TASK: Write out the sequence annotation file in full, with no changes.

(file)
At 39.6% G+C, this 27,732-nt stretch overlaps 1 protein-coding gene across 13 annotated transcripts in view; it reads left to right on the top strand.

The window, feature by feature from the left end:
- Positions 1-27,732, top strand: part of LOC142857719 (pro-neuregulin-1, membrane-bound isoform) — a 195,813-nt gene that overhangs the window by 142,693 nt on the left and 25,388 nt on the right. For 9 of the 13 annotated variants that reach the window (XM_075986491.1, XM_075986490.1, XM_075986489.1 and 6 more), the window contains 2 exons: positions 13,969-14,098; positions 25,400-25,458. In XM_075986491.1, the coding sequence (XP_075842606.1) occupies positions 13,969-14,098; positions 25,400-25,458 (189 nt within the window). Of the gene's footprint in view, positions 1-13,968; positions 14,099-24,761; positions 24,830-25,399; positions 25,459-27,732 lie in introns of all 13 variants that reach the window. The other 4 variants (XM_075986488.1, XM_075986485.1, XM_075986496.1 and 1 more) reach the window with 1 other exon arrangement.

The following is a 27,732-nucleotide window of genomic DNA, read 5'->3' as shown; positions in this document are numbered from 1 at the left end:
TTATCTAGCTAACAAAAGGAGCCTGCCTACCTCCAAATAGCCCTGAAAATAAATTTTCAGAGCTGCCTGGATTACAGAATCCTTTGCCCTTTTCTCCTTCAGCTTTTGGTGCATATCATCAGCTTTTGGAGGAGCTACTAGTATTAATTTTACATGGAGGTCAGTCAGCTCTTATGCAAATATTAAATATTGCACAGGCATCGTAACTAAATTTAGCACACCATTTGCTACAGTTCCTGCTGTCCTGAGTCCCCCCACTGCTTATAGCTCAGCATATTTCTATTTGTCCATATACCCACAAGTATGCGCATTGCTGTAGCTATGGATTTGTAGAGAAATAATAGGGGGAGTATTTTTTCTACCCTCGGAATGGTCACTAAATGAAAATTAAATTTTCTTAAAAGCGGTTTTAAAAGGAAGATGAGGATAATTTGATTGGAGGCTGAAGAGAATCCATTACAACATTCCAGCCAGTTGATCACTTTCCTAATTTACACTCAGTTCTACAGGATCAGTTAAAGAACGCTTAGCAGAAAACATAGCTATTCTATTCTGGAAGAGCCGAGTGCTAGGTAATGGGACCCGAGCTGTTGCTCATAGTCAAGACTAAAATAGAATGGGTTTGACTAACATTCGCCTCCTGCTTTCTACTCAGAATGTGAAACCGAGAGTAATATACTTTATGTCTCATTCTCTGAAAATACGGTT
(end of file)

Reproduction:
At 39.6% G+C, this 27,732-nt stretch overlaps 1 protein-coding gene across 13 annotated transcripts in view; it reads left to right on the top strand.

The window, feature by feature from the left end:
- Positions 1-27,732, top strand: part of LOC142857719 (pro-neuregulin-1, membrane-bound isoform) — a 195,813-nt gene that overhangs the window by 142,693 nt on the left and 25,388 nt on the right. For 9 of the 13 annotated variants that reach the window (XM_075986491.1, XM_075986490.1, XM_075986489.1 and 6 more), the window contains 2 exons: positions 13,969-14,098; positions 25,400-25,458. In XM_075986491.1, the coding sequence (XP_075842606.1) occupies positions 13,969-14,098; positions 25,400-25,458 (189 nt within the window). Of the gene's footprint in view, positions 1-13,968; positions 14,099-24,761; positions 24,830-25,399; positions 25,459-27,732 lie in introns of all 13 variants that reach the window. The other 4 variants (XM_075986488.1, XM_075986485.1, XM_075986496.1 and 1 more) reach the window with 1 other exon arrangement.

The following is a 27,732-nucleotide window of genomic DNA, read 5'->3' as shown; positions in this document are numbered from 1 at the left end:
TTATCTAGCTAACAAAAGGAGCCTGCCTACCTCCAAATAGCCCTGAAAATAAATTTTCAGAGCTGCCTGGATTACAGAATCCTTTGCCCTTTTCTCCTTCAGCTTTTGGTGCATATCATCAGCTTTTGGAGGAGCTACTAGTATTAATTTTACATGGAGGTCAGTCAGCTCTTATGCAAATATTAAATATTGCACAGGCATCGTAACTAAATTTAGCACACCATTTGCTACAGTTCCTGCTGTCCTGAGTCCCCCCACTGCTTATAGCTCAGCATATTTCTATTTGTCCATATACCCACAAGTATGCGCATTGCTGTAGCTATGGATTTGTAGAGAAATAATAGGGGGAGTATTTTTTCTACCCTCGGAATGGTCACTAAATGAAAATTAAATTTTCTTAAAAGCGGTTTTAAAAGGAAGATGAGGATAATTTGATTGGAGGCTGAAGAGAATCCATTACAACATTCCAGCCAGTTGATCACTTTCCTAATTTACACTCAGTTCTACAGGATCAGTTAAAGAACGCTTAGCAGAAAACATAGCTATTCTATTCTGGAAGAGCCGAGTGCTAGGTAATGGGACCCGAGCTGTTGCTCATAGTCAAGACTAAAATAGAATGGGTTTGACTAACATTCGCCTCCTGCTTTCTACTCAGAATGTGAAACCGAGAGTAATATACTTTATGTCTCATTCTCTGAAAATACGGTT